Photo: Chris Gordon
“I don’t know if I could give specifics,” Brian MacLellan said when asked how he differs from his former boss George McPhee. “He’s a good friend. He’s a character guy.”
Then MacLellan broke down. After 10 years in the NHL, MacLellan retired from league in 1992. He got an MBA, becoming an investment banker. In 2000, his old college teammate McPhee brought him back to the sport, asking him to join his young administration in Washington as a part-time scout. MacLellan accepted. Thirteen years later, MacLellan was standing up against a wall at Verizon Center having just filled McPhee job. The two talked during MacLellan’s interview process.
“You know, it’s a hard thing,” MacLellan said, gathering himself. “We’re different people. We have different personalities, different way to approach things. I think any two people are different.”
“We’re good friends,” he added. “We’re really good friends, and we’ve grown up together.”
When the Capitals fired George McPhee and Adam Oates last month, owner Ted Leonsis and team president Dick Patrick talked of a new path. Instead of hiring former Caps and organizational insiders, it looked as if Washington would select proven outsiders this time around.
Announcing the hiring of Barry Trotz as the team’s new head coach on Monday night, they did just that. While Trotz’s style may not fit the Caps current personnel — he spent the last 15 years coaching a defense-first Nashville team — no one would argue that he isn’t a smart coach. It’s a question of fit versus fitness for the job, but that will be answered in time.
The managerial hire, however, is more interesting. Leonsis and Patrick went with their usual method of selection for that position, promoting Brian MacLellan from his previous job as McPhee’s assistant GM. While the hires were announced together, MacLellan was the interim GM after McPhee’s departure and actively recruited Trotz.
MacLellan is an intelligent man, but the move doesn’t seem to be an inspired break with the past, though that may not have been necessary. On its face, this looks to be a continuation of the McPhee era. The men are the same age, having gone to the same school, with MacLellan acting as McPhee’s right hand for the last seven years. The front office and scouting staff will also remain largely untouched.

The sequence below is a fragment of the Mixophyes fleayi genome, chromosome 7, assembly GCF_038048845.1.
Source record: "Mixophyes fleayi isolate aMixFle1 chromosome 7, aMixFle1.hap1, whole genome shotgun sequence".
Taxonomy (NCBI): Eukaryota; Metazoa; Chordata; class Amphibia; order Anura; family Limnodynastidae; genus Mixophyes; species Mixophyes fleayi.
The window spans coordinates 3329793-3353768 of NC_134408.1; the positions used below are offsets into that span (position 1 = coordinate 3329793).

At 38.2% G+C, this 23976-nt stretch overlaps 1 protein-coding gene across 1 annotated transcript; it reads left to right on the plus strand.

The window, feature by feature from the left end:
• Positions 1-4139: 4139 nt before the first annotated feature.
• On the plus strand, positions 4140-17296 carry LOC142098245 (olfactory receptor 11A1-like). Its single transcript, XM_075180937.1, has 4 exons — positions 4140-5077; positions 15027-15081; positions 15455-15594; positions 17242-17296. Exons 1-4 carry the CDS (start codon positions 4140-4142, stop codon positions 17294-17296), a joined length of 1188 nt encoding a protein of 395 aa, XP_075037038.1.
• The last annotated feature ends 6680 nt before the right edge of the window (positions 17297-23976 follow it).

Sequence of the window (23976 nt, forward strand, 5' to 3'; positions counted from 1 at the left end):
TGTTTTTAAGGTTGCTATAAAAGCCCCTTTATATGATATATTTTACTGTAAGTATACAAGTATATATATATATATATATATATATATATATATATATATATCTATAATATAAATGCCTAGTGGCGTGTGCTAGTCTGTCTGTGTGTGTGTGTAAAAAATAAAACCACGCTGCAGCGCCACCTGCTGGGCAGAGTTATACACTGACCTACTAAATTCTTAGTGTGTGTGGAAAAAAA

“Our process might change a little bit, but I think we’re going to be good going forward,” MacLellan said. “I think they’ve done a real good job. I don’t think there’s going to be any changes there.”
While MacLellan has been with the franchise since the start of the new millennium, many fans didn’t know he existed before he took on the role of interim GM. Leonsis and Patrick praised MacLellan for his shrewdness, but he was still part of the previous regime, with blame and commendation to go around. MacLellan himself insisted he had “a lot of say” in McPhee’s moves.
With big, experienced names like Ray Shero available, the Caps seemed quick to go with their own guy, just weeks after admitting the current way was no longer acceptable. Those disparate views are hard to square, but Leonsis — calling the moves a “refresh” rather than a “rebuild” — defended the decision in his opening remarks, anticipating the question.
“I’ll tell you that when we started the process that was not the intention in any way,” the owner said. “We said we would be open minded and go talk to as many candidates as we could, which we did.”
“He led off with some of the the things I have to do to be a better owner,” Leonsis said of MacLellan’s interview, praising his intellect and honesty throughout. “I thought that was very brave and very astute because you don’t want to hear things like that.”
In the end, Leonsis said, MacLellan was chosen purely because he was the best candidate. Patrick said around 15 people were interviewed in total.
MacLellan faces a big task going forward. Alex Ovechkin is getting older and, eventually, getting worse. The team has big money hooked up in guys like Brooks Laich. Meanwhile, Washington’s defense is in disarray. While the salary cap will be going up, the Caps are a long way away from being the team they were a few years ago. It’s now up to a first-time GM to fix that.
“I think we can get more out of this roster,” MacLellan said. “I think this coach is going to bring more out of the roster and then we’ll try to add from there.”
“I think I’m ready for it,” he concluded.
Russian Machine Never Breaks is not associated with the Washington Capitals; Monumental Sports, the NHL, or its properties. Not even a little bit.
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